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Photo Credit: John Moore/AP/File via CNN Newsource

Abu Ghraib prisoners finally get their day in court after two decades of no accountability. (Op-Ed)

Twenty years have passed since the media first broke the news that the CIA was torturing prisoners in the Abu Ghraib prison and other prisons in Iraq. Not only did they torture the detainees, but they took dehumanizing photos of them; U.S. soldiers stood smiling and laughing in front of torture victims. For survivors, the abuse feels as if it happened just yesterday. Finally, a federal is hearing their stories in the case of Al Shimari et al. v. CACI, a lawsuit brought by the US-based Center for Constitutional Rights on behalf of three Iraqi torture victims. The case firmly asserts CACI, a private security company that the US government hired in 2003 to interrogate prisoners in Iraq, directed and participated in the torture and other abuse at Abu Ghraib. The victims are seeking compensatory and punitive damages. CACI has tried to have the case dismissed 20 times since 2008. Interrogation does not involve torture, and CACI owes these victims reparations.

Three survivors are finally getting their day in court, but is it too little too late? CACI contractors urged military police to “soften up” the prisoners before interrogations. The nefarious photos released in 2004 showed naked prisoners stacked into pyramids or dragged by leashes. Some photos had a soldier smiling and giving a thumbs up while posing next to a corpse, or detainees being threatened with dogs, or hooded and attached to electrical wires.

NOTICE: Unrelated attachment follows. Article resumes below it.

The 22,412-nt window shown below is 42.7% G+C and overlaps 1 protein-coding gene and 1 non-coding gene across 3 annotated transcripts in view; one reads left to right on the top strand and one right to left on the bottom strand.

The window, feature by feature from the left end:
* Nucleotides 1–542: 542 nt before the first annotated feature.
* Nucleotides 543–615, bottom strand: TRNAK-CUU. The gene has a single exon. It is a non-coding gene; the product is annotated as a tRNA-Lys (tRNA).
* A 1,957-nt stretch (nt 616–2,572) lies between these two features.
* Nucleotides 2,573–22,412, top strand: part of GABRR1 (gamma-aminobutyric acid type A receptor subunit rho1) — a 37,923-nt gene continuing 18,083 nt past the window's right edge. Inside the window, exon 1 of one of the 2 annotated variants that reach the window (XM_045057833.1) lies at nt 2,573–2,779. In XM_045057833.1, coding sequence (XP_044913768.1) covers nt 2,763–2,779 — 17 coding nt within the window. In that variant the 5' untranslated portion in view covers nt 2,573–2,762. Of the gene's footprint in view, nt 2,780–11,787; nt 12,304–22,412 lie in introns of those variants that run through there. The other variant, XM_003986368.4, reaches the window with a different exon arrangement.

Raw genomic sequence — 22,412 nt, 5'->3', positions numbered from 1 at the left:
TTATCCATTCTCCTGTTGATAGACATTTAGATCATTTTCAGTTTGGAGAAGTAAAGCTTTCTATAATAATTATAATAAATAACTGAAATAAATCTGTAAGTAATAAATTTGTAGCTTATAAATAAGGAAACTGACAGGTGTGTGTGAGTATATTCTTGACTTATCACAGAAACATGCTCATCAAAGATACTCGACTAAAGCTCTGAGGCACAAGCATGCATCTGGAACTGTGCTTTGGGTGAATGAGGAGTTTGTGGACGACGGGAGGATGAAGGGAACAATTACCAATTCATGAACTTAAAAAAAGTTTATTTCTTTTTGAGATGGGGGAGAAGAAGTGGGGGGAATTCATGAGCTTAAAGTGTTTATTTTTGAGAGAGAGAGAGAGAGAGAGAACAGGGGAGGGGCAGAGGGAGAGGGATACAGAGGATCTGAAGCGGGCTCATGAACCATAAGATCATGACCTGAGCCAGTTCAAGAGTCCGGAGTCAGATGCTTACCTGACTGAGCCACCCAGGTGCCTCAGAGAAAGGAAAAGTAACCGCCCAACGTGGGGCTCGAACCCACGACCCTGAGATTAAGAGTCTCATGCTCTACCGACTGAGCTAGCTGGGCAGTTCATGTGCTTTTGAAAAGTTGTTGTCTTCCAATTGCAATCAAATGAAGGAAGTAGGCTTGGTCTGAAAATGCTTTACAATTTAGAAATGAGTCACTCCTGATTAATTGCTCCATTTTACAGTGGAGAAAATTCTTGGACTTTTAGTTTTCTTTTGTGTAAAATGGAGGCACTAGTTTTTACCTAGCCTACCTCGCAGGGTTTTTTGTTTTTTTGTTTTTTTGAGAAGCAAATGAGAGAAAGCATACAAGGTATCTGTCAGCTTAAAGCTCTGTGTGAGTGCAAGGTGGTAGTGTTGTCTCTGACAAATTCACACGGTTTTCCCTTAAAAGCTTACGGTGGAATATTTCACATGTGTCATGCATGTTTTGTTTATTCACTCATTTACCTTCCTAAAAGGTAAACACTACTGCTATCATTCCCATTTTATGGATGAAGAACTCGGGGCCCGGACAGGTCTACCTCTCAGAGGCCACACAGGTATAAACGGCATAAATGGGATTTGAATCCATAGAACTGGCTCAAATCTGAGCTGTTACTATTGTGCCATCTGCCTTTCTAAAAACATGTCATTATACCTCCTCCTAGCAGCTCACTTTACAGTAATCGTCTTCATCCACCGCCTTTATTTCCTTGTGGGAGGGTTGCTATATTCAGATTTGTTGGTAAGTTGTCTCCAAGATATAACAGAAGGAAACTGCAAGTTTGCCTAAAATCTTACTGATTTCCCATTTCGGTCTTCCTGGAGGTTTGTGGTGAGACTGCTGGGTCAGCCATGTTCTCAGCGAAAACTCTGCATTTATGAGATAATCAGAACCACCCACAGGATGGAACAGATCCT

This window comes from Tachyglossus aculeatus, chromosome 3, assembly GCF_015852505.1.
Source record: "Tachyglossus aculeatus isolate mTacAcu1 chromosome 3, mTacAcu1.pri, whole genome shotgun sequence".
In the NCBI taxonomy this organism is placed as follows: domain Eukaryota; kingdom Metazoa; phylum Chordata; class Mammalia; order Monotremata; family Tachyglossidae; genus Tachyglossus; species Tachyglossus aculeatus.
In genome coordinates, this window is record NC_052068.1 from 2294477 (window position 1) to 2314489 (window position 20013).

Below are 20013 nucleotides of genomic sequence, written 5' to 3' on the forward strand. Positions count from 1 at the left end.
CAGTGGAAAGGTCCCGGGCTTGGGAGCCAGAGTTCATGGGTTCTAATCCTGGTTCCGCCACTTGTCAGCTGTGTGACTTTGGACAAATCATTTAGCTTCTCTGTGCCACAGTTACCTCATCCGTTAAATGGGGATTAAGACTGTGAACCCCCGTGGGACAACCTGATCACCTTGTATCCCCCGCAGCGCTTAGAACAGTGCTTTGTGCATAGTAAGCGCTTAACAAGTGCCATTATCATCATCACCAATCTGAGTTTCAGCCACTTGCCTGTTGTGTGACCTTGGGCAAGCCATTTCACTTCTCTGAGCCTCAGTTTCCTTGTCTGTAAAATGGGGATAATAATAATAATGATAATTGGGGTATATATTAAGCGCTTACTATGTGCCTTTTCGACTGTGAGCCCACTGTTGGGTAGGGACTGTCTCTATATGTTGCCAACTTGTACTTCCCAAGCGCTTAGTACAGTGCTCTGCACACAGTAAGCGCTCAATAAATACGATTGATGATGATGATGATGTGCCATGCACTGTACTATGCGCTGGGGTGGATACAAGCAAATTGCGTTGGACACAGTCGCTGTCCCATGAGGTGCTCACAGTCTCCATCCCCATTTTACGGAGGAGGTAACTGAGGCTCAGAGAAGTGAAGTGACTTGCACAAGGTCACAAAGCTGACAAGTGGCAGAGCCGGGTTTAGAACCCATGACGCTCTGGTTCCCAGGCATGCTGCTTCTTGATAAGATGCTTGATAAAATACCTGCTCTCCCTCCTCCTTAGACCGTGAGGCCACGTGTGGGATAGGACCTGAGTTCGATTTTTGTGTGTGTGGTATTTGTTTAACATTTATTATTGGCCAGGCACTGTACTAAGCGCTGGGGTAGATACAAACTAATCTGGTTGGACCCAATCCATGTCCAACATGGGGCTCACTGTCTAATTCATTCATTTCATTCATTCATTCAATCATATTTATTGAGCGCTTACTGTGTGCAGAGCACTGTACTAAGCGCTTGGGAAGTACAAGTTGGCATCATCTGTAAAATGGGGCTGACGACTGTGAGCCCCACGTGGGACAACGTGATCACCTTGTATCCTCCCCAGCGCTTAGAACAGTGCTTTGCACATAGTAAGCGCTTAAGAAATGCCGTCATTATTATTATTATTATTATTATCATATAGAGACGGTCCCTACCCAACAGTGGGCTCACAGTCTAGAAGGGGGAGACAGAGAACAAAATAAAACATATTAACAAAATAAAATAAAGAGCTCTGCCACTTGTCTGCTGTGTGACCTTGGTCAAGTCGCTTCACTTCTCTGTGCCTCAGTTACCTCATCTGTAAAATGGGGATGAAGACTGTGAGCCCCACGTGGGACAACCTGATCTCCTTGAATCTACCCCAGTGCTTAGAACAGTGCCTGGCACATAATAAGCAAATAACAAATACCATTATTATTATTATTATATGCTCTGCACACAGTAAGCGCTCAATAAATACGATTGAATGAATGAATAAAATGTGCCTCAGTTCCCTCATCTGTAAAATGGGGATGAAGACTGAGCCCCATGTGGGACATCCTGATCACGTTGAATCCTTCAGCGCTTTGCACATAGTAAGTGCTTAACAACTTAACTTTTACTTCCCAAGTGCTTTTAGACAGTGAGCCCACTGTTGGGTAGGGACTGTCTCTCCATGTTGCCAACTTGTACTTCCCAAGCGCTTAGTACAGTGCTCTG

The inhumane abuse was far more brutal than the leaked photos; Suhail Al Shimari has described sexual assaults and beatings during his two months at the prison. He was also electrically shocked and dragged around the prison by a rope tied around his neck. Former Al-Jazeera reporter Salah Al-Ejaili said he was subjected to stress positions that caused him to vomit black liquid. He was also deprived of sleep, forced to wear women’s underwear, and threatened with dogs.

Enduring such abuse is a war crime and is completely inappropriate and pure evil. No one should face torture like this, and CACI needs to be held accountable. The perpetrators deserve to be punished to the fullest extent of the law for their part in treating human beings like garbage. The mental and physical toll this took on prisoners is unimaginable, and those scars may never heal.


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